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First of all I tried to solve this limit problem which says:
limit x->0 (x^2)*ln(1/x)
What I've tried is limit x->0 -x^2*lnx, but I couldn't complete since plugging x is 0*0 = 0 so the limit is 0 or what?

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    $\begingroup$ Hint: Let $x = e^u$. $\endgroup$ Dec 26, 2017 at 16:55
  • $\begingroup$ If $x$ tends to $0$ (from the right), $\ln(1/x)$ tends to $\infty$, so you cannot just plug in $x=0$. And $\ln(x)$ tends to $-\infty$; the same problem. $\endgroup$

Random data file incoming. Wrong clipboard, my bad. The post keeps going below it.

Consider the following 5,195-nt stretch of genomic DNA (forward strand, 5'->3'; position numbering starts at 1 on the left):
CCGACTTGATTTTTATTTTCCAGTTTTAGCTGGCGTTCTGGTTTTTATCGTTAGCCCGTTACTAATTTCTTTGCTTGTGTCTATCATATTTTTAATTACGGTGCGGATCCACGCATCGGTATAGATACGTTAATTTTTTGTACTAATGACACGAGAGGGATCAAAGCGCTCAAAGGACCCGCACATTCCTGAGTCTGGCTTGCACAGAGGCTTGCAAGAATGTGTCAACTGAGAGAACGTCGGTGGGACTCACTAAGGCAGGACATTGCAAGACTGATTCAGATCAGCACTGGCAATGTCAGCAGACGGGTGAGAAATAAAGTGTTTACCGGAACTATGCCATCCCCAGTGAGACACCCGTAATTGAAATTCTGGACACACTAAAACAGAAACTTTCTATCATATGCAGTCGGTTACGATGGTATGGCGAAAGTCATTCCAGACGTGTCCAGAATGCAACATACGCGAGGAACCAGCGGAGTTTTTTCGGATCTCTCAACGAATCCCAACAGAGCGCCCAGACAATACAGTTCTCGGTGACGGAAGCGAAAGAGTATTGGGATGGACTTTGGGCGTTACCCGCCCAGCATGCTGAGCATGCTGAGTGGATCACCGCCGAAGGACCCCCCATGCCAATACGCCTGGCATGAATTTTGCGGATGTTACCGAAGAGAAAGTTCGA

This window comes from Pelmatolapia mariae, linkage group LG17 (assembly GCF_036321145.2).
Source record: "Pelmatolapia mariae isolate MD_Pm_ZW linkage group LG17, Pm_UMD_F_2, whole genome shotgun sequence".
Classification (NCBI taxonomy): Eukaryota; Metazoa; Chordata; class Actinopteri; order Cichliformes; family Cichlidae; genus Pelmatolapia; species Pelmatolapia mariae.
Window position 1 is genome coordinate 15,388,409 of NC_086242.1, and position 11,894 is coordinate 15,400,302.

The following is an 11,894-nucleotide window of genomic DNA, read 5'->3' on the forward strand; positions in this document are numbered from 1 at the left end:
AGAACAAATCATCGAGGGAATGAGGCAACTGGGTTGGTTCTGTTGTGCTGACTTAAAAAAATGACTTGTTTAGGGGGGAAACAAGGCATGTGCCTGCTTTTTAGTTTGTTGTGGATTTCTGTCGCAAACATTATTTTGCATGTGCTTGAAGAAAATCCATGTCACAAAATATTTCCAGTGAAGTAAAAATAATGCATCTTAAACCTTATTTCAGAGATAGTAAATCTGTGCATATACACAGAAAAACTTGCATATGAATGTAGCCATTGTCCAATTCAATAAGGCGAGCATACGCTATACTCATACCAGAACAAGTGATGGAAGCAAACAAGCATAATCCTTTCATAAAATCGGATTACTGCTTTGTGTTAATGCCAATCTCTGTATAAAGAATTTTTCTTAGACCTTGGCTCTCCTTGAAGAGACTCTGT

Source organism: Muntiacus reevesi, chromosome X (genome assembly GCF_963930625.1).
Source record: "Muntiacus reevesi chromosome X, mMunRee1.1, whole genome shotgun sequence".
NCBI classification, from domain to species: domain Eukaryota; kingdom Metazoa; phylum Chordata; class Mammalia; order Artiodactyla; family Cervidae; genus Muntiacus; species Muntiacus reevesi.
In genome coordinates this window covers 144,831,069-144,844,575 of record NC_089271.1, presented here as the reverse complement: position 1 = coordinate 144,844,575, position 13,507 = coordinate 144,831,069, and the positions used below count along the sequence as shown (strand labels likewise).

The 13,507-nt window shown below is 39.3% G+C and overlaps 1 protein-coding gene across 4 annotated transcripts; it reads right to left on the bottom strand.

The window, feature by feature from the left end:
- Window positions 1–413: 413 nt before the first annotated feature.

– Peter
    Dec 26, 2017 at 16:56

3 Answers 3

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Let $x_n=e^{-n}$, which tends to $0$. Then

$$t_n=ne^{-2n}$$ and $$\frac{t_{n+1}}{t_n}=\frac{n+1}{ne^2}<\frac2{e^2}$$

so that the sequence converges to $0$.

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$$\lim _{ x\rightarrow 0 }{ \left[ { x }^{ 2 }\ln { \left( \frac { 1 }{ x } \right) } \right] } =-\lim _{ x\rightarrow 0 }{ \frac { \ln { x } }{ \frac { 1 }{ { x }^{ 2 } } } } \overset { L'Hospital's }{ = } -\lim _{ x\rightarrow 0 }{ \frac { \frac { 1 }{ x } }{ \frac { -2 }{ { x }^{ 3 } } } } =\lim _{ x\rightarrow 0 }{ \frac { { x }^{ 2 } }{ 2 } =0 } $$

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The limit is 0. Use L'hôpital rule to find limits of such forms as this. Convert this into a 0/0 form first by taking the x^2 to the denominator.

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